As long as any NFL players lodge any form of protest during the national anthem, there will be others who try to twist those actions for their own publicity and political benefit.
That’s why Chargers left tackle Russell Okung felt compelled to explain why he continues to raise his fist during the anthem — to bring attention to police brutality and racial discrimination.
“One, we’re not protesting the president of the United States,” Okung said, via Dan Woike of the Los Angeles Times. “I think it’s unfortunate that the president , I guess, does not respect advanced American citizenship, in terms of what our country actually looks like – the reflection of that. Our country is a place where there has always been creative conflict in order for us to move forward. I think what we’re doing now is healthy.
“It’s no direct reflection of disrespect for the military. I think all the guys who have protested are definitely for the military. It’s been unfortunate to see the president has worked to gain political points by putting players down.”
So wait, if it’s not the president, and not the military, what is it Okung is trying to draw attention to.
“I think it’s pretty simple. I think the way laws are set up, whether we’re looking at the civil rights amendment, people have abilities and [power] in which how they can handle people and handle people from certain backgrounds,” Okung said. “I think police brutality is a really difficult issue in this country and disproportionate to people of color — black people specifically. I think it’s important to further that conversation and really look forward to ways of change.”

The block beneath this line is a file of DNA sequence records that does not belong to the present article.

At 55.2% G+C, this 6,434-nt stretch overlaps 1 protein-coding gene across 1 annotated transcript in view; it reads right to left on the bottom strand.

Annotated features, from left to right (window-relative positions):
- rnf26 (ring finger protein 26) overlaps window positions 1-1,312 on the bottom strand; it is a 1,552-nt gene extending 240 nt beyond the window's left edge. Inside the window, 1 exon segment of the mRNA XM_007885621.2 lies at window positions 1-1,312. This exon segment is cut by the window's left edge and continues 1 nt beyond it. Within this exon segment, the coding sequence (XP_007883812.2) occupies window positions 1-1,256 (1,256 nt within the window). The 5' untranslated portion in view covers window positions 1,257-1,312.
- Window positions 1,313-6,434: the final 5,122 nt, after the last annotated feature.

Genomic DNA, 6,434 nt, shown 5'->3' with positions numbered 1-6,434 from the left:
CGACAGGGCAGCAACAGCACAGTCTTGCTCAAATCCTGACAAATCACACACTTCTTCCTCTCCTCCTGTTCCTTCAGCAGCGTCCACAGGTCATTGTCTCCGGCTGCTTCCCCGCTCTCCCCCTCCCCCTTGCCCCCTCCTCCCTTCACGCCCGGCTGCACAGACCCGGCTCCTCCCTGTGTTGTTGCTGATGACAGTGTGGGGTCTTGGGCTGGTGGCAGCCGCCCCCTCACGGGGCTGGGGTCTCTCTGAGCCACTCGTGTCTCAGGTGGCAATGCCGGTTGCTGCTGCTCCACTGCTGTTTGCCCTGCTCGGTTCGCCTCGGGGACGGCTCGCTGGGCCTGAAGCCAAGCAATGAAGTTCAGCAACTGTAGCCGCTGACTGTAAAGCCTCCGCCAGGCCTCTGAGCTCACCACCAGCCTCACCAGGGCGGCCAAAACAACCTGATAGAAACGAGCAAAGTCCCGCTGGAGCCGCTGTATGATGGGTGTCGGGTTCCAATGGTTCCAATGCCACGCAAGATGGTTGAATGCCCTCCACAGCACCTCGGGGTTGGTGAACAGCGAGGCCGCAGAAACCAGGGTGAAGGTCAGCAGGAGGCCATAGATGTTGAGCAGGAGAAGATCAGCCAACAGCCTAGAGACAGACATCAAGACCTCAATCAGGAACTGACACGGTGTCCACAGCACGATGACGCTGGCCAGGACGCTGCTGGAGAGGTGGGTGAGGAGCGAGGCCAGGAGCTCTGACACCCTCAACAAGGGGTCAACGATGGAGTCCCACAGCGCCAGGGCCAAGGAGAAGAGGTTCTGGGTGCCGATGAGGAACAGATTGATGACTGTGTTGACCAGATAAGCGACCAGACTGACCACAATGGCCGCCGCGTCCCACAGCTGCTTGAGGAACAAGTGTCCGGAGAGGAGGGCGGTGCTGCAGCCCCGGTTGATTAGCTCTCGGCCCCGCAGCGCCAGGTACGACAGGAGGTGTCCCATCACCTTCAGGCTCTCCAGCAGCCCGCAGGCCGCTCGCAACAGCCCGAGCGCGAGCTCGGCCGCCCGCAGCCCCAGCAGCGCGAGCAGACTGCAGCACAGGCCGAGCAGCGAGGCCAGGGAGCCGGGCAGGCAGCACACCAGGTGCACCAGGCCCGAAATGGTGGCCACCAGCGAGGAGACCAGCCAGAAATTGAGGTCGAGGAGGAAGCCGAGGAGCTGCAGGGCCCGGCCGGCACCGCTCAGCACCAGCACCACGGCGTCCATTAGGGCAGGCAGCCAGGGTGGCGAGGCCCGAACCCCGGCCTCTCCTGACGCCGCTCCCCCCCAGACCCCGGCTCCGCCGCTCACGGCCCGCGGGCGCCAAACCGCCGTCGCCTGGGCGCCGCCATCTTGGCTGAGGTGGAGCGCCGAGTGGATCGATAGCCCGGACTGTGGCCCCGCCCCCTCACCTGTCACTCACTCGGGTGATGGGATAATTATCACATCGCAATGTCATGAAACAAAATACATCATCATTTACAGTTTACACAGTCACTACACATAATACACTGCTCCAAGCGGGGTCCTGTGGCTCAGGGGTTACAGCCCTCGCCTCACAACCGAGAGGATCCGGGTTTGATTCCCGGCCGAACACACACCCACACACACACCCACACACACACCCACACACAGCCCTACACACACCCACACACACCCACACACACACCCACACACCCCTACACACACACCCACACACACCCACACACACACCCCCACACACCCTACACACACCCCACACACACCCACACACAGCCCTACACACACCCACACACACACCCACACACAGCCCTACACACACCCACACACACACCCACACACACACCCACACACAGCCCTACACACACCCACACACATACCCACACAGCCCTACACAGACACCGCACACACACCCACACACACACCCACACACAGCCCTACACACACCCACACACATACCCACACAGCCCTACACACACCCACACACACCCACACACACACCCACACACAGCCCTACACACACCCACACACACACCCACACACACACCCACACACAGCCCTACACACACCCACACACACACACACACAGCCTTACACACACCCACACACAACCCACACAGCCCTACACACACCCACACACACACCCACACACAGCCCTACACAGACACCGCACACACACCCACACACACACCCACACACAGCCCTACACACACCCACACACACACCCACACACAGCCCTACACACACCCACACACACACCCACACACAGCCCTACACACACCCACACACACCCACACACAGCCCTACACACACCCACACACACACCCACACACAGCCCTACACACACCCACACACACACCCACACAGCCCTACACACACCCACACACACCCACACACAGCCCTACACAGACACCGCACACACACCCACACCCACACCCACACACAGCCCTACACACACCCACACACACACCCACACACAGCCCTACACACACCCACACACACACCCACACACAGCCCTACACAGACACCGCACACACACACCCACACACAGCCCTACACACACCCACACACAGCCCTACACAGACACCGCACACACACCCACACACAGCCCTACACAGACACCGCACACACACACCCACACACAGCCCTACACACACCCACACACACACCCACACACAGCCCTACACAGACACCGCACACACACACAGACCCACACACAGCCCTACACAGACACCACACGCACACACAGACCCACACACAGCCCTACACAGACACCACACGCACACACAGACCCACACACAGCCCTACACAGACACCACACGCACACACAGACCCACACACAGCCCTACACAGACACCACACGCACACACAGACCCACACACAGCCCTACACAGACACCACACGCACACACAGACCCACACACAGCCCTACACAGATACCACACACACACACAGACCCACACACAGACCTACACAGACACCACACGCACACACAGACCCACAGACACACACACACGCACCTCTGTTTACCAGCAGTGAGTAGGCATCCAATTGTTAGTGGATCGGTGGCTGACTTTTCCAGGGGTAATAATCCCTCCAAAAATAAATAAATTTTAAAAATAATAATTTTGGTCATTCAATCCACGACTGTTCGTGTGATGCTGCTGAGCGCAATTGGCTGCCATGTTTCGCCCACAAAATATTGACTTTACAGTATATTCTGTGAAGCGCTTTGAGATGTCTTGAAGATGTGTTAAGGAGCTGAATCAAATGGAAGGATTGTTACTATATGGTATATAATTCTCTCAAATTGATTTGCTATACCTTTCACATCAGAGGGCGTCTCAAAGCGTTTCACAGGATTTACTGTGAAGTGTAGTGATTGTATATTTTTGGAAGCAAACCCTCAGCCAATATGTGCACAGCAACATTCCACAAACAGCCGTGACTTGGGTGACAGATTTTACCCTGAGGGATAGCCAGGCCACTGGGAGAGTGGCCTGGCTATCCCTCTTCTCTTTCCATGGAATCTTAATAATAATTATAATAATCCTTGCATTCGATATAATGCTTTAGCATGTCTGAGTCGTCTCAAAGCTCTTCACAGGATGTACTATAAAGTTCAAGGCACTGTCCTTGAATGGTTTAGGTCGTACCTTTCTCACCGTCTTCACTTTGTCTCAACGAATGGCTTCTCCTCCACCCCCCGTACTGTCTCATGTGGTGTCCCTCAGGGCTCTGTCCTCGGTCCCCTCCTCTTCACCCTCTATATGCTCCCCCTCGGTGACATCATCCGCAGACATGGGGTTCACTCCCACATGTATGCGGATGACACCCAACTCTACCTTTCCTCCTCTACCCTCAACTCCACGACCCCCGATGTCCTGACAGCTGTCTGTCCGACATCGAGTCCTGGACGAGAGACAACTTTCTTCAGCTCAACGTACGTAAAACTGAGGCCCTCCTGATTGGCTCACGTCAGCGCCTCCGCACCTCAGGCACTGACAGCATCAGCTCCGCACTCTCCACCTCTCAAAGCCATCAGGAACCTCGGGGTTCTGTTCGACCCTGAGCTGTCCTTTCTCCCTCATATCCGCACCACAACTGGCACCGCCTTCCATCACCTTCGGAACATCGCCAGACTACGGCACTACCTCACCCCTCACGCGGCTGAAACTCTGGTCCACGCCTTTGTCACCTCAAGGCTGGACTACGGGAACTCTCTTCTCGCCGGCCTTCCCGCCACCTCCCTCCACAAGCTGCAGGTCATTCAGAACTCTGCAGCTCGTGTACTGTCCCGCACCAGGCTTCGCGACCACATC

He thinks the discussions that stemmed from the attention the protests created has been positive, even as the NFL stumbles along trying to find a way to keep the political football from being spiked in their faces.
“I think there have been a lot of conversations. People are really aware of things that people . . . people maybe never saw this as an issue before,” he said. “It’s just so unfortunate that people try to shift the narrative for their own interests and create propaganda around these issues.”
As long as players have the platform and attention, they will continue to use it. The same is likely true of the President, as he wakes up in the morning and checks his Twitter mentions.